Amid the COVID-19 pandemic, I travelled to Nigeria on 13 September 2021 for my data collection on adults (aged 18 years and above) with Down syndrome and their family members and caregivers. I had the opportunity to interact and build a long-lasting relationship with adults with Down syndrome as they are the main participants of my research. My trip was both exciting and challenging!
My research was meant to focus on South-West, Nigeria. Fortunately, I was able to cover the six geopolitical zones in Nigeria namely: South-West, South-East, South-South, North-East, North-West and North Central. I would say it was a blessing in disguise. 🙂
Interactions with adults with Down syndrome
On 28 September 2021, I visited my first recruitment centre – Down Syndrome Foundation Nigeria (DSFN), an organisation for people with Down syndrome located in Lagos State. During my visit, I was introduced to people with Down syndrome. The organisation followed global public health guidelines on COVID-19 such as wearing of face masks, washing of hands and use of hand sanitiser. There was no handshaking, they greeted me with their elbows. A male teenager aged 17 years and his classmates with Down syndrome prayed for me. It was a fascinating experience. I felt accepted by everyone and had fun all day.
Some adults with Down syndrome were friendly and willing to engage while some were shy. I observed them whilst they were learning in their classes and how they interact in the organisation. Many of them had smiles all over their faces confirming they were happy in their environment. On the same day, the DSFN President’s daughter, an adult with Down syndrome said she likes me and asked about my birthdate. I told her and she gifted me with a diary for my birthday. She was the first person to give me a gift for my birthday in 2021 which I truly cherish. She also offered me a canned drink and some cookies. She is very lovely and friendly. I went back the next day to start my data collection.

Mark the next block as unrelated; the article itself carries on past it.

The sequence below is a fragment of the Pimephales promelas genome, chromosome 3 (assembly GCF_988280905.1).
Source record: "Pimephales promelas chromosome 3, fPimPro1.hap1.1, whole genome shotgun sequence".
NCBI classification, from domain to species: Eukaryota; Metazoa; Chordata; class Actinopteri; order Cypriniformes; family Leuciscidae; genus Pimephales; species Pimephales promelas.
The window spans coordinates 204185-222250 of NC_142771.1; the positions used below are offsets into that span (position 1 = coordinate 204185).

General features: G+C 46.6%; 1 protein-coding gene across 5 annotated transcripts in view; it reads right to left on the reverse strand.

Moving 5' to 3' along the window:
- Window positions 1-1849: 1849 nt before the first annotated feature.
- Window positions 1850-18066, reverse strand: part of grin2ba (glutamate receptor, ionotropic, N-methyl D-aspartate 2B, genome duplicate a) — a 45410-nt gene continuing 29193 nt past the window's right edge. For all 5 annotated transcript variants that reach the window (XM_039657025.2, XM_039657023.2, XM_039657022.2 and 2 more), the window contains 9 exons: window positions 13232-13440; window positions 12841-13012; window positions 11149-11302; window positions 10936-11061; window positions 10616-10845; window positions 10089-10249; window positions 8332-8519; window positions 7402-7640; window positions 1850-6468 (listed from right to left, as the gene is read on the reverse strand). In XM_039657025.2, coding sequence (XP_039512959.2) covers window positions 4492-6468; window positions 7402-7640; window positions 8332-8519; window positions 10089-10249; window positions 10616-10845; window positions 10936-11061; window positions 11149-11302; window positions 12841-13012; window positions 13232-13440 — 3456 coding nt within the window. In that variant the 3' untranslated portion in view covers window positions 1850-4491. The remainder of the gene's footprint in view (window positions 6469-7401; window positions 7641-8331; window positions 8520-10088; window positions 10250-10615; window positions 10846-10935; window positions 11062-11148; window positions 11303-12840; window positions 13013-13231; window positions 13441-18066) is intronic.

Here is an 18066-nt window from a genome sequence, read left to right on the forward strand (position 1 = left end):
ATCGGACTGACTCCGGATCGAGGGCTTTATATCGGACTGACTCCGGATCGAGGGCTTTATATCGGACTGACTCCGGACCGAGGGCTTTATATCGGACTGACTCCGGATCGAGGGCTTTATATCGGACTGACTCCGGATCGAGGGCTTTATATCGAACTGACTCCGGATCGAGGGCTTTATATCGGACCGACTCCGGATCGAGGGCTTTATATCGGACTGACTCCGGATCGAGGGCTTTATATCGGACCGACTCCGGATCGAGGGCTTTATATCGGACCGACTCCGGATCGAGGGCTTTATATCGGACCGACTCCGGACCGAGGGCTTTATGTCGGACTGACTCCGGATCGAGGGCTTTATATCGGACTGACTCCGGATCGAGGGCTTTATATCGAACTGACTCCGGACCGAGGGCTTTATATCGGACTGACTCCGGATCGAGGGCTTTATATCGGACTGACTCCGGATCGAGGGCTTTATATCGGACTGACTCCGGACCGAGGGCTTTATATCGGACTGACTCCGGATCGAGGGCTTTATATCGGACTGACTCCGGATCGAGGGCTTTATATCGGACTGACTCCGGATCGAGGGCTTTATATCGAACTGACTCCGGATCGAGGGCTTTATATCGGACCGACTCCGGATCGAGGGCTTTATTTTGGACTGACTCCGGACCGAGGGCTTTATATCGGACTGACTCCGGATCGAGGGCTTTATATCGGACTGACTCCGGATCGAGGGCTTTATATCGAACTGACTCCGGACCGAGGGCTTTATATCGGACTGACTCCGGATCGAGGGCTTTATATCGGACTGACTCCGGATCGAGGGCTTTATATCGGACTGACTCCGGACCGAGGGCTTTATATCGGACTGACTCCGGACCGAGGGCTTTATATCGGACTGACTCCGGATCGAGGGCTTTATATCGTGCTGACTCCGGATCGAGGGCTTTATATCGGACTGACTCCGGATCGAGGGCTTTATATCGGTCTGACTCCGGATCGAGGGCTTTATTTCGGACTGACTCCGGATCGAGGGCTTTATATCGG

Reports from adults with Down syndrome
My data collection was a combination of adults with Down syndrome in special schools, care homes and those living at home with their parents. For those in special schools, they go back home during the mid-term break (boarders and day students), while those living with parents did not go to school due to lack of funds. For boarders, most of them do not want to go home during mid-term break, they prefer to interact with their friends in school. The special schools and care homes have a better understanding of how to care for them. Most adults with Down syndrome reported they want to be independent, get married and have children, and have paid jobs. They reported they love singing and dancing.
Interactions with family members and caregivers
I had brief interviews with some family members and caregivers. The President & Founder of DSFN, Mrs Rose Mordi, was delighted that I am researching in this area. She added that there is low awareness of people with Down syndrome in Nigeria and some parents tend to hide their children/adults with Down syndrome as they feel ashamed, unaware of how to properly care for and support them.